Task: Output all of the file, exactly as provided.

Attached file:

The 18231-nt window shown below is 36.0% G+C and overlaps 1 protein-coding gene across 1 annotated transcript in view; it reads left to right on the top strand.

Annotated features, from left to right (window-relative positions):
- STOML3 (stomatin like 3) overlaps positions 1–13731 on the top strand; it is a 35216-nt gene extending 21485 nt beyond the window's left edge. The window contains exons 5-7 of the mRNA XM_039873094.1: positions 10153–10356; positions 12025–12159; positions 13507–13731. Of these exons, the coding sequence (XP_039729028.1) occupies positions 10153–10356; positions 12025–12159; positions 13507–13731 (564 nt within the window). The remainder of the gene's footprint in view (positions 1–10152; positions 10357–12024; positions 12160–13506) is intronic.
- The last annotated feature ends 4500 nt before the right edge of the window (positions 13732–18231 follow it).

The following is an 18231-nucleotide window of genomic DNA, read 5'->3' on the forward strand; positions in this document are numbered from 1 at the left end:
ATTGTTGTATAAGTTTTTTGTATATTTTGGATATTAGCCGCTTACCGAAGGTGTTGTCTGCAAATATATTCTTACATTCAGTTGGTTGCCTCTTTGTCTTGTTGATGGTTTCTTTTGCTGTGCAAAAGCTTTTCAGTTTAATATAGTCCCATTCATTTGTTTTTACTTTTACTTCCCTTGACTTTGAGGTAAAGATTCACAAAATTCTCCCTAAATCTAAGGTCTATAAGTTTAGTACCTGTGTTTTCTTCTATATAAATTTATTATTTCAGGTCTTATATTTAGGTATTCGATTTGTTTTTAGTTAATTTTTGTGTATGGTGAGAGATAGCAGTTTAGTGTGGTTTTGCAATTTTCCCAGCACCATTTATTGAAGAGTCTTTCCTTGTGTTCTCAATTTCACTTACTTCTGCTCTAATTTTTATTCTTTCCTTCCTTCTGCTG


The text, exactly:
The 18231-nt window shown below is 36.0% G+C and overlaps 1 protein-coding gene across 1 annotated transcript in view; it reads left to right on the top strand.

Annotated features, from left to right (window-relative positions):
- STOML3 (stomatin like 3) overlaps positions 1–13731 on the top strand; it is a 35216-nt gene extending 21485 nt beyond the window's left edge. The window contains exons 5-7 of the mRNA XM_039873094.1: positions 10153–10356; positions 12025–12159; positions 13507–13731. Of these exons, the coding sequence (XP_039729028.1) occupies positions 10153–10356; positions 12025–12159; positions 13507–13731 (564 nt within the window). The remainder of the gene's footprint in view (positions 1–10152; positions 10357–12024; positions 12160–13506) is intronic.
- The last annotated feature ends 4500 nt before the right edge of the window (positions 13732–18231 follow it).

The following is an 18231-nucleotide window of genomic DNA, read 5'->3' on the forward strand; positions in this document are numbered from 1 at the left end:
ATTGTTGTATAAGTTTTTTGTATATTTTGGATATTAGCCGCTTACCGAAGGTGTTGTCTGCAAATATATTCTTACATTCAGTTGGTTGCCTCTTTGTCTTGTTGATGGTTTCTTTTGCTGTGCAAAAGCTTTTCAGTTTAATATAGTCCCATTCATTTGTTTTTACTTTTACTTCCCTTGACTTTGAGGTAAAGATTCACAAAATTCTCCCTAAATCTAAGGTCTATAAGTTTAGTACCTGTGTTTTCTTCTATATAAATTTATTATTTCAGGTCTTATATTTAGGTATTCGATTTGTTTTTAGTTAATTTTTGTGTATGGTGAGAGATAGCAGTTTAGTGTGGTTTTGCAATTTTCCCAGCACCATTTATTGAAGAGTCTTTCCTTGTGTTCTCAATTTCACTTACTTCTGCTCTAATTTTTATTCTTTCCTTCCTTCTGCTG